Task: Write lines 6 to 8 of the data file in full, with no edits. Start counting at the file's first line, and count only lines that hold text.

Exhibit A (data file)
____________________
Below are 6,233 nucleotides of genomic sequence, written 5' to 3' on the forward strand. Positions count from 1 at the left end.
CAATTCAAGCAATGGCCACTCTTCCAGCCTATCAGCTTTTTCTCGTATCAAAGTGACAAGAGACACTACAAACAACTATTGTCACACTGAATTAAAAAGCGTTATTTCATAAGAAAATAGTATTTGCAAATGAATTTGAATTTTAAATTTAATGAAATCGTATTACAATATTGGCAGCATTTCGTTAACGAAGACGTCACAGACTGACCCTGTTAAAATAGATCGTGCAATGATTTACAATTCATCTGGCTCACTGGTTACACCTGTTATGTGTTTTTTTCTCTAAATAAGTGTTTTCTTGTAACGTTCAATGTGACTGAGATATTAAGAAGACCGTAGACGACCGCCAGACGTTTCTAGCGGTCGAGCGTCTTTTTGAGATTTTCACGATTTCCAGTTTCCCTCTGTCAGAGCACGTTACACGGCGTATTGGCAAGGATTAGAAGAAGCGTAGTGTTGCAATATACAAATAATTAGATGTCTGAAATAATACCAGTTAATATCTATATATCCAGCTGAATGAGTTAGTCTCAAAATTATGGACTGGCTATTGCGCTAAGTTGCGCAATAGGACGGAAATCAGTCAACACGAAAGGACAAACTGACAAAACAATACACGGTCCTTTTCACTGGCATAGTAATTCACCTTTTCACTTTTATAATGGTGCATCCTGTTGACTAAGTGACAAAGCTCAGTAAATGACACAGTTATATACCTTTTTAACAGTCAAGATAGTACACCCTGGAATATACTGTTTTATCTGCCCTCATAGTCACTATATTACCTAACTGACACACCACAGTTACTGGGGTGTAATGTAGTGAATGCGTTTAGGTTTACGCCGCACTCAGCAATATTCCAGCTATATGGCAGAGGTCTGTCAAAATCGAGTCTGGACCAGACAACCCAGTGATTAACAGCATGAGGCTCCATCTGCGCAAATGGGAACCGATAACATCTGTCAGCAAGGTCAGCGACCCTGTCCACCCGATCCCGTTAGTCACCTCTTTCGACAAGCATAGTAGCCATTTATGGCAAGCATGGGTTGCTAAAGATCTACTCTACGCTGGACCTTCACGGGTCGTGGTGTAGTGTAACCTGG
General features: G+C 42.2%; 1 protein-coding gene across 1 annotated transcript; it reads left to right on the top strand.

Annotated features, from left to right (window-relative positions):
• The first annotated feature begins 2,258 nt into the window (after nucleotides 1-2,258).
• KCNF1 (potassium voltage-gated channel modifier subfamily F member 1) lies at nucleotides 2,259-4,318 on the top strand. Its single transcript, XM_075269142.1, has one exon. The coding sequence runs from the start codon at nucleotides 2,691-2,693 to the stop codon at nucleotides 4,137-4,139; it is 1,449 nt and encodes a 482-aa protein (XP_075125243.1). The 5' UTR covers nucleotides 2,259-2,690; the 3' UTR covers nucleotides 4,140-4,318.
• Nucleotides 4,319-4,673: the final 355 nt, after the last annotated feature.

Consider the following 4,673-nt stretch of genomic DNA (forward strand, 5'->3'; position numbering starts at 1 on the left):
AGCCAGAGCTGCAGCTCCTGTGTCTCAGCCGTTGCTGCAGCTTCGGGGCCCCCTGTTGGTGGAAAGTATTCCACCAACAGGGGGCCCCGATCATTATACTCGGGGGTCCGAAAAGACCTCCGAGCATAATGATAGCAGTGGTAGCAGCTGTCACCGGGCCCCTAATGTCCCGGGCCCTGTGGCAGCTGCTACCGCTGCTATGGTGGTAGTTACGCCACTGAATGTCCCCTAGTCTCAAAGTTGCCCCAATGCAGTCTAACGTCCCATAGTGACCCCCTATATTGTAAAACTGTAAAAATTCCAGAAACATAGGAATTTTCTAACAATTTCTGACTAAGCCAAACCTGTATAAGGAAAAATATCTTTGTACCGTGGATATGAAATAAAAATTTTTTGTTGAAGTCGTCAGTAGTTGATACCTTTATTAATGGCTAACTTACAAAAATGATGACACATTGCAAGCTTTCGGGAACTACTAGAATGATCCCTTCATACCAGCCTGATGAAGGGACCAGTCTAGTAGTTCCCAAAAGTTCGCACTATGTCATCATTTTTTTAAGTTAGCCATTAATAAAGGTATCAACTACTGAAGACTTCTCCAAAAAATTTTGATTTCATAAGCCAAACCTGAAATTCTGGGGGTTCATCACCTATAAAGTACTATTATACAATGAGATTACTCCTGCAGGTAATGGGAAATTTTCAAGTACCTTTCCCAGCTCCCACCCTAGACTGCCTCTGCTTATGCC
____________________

• KCNF1 (potassium voltage-gated channel modifier subfamily F member 1) lies at nucleotides 2,259-4,318 on the top strand. Its single transcript, XM_075269142.1, has one exon. The coding sequence runs from the start codon at nucleotides 2,691-2,693 to the stop codon at nucleotides 4,137-4,139; it is 1,449 nt and encodes a 482-aa protein (XP_075125243.1). The 5' UTR covers nucleotides 2,259-2,690; the 3' UTR covers nucleotides 4,140-4,318.
• Nucleotides 4,319-4,673: the final 355 nt, after the last annotated feature.

Consider the following 4,673-nt stretch of genomic DNA (forward strand, 5'->3'; position numbering starts at 1 on the left):